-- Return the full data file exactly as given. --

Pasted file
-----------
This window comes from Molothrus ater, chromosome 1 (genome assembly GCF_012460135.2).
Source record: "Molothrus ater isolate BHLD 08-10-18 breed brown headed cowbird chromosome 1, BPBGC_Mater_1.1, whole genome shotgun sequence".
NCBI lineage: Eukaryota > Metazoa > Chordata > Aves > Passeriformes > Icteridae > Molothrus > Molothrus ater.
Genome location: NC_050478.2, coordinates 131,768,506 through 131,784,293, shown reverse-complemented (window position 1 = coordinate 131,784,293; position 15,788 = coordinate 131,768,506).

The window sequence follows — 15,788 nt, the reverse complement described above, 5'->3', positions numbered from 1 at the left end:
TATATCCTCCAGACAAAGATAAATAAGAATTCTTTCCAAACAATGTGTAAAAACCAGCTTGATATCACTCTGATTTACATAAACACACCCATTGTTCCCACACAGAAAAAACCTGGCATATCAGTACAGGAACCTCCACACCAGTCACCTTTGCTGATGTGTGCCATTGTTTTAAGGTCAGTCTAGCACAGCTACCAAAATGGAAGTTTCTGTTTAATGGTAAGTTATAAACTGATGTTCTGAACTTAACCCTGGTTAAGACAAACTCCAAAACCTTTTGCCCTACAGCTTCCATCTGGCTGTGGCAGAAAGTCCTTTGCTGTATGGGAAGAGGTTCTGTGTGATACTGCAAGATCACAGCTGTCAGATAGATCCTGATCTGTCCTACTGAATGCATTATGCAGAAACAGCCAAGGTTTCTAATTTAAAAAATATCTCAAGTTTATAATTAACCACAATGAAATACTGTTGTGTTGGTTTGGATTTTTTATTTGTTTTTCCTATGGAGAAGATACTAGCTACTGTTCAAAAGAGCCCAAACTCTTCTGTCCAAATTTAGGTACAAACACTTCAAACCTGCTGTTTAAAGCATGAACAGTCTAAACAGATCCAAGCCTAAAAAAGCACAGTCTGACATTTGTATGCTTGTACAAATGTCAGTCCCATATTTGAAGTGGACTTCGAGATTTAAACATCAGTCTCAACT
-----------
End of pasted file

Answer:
This window comes from Molothrus ater, chromosome 1 (genome assembly GCF_012460135.2).
Source record: "Molothrus ater isolate BHLD 08-10-18 breed brown headed cowbird chromosome 1, BPBGC_Mater_1.1, whole genome shotgun sequence".
NCBI lineage: Eukaryota > Metazoa > Chordata > Aves > Passeriformes > Icteridae > Molothrus > Molothrus ater.
Genome location: NC_050478.2, coordinates 131,768,506 through 131,784,293, shown reverse-complemented (window position 1 = coordinate 131,784,293; position 15,788 = coordinate 131,768,506).

The window sequence follows — 15,788 nt, the reverse complement described above, 5'->3', positions numbered from 1 at the left end:
TATATCCTCCAGACAAAGATAAATAAGAATTCTTTCCAAACAATGTGTAAAAACCAGCTTGATATCACTCTGATTTACATAAACACACCCATTGTTCCCACACAGAAAAAACCTGGCATATCAGTACAGGAACCTCCACACCAGTCACCTTTGCTGATGTGTGCCATTGTTTTAAGGTCAGTCTAGCACAGCTACCAAAATGGAAGTTTCTGTTTAATGGTAAGTTATAAACTGATGTTCTGAACTTAACCCTGGTTAAGACAAACTCCAAAACCTTTTGCCCTACAGCTTCCATCTGGCTGTGGCAGAAAGTCCTTTGCTGTATGGGAAGAGGTTCTGTGTGATACTGCAAGATCACAGCTGTCAGATAGATCCTGATCTGTCCTACTGAATGCATTATGCAGAAACAGCCAAGGTTTCTAATTTAAAAAATATCTCAAGTTTATAATTAACCACAATGAAATACTGTTGTGTTGGTTTGGATTTTTTATTTGTTTTTCCTATGGAGAAGATACTAGCTACTGTTCAAAAGAGCCCAAACTCTTCTGTCCAAATTTAGGTACAAACACTTCAAACCTGCTGTTTAAAGCATGAACAGTCTAAACAGATCCAAGCCTAAAAAAGCACAGTCTGACATTTGTATGCTTGTACAAATGTCAGTCCCATATTTGAAGTGGACTTCGAGATTTAAACATCAGTCTCAACT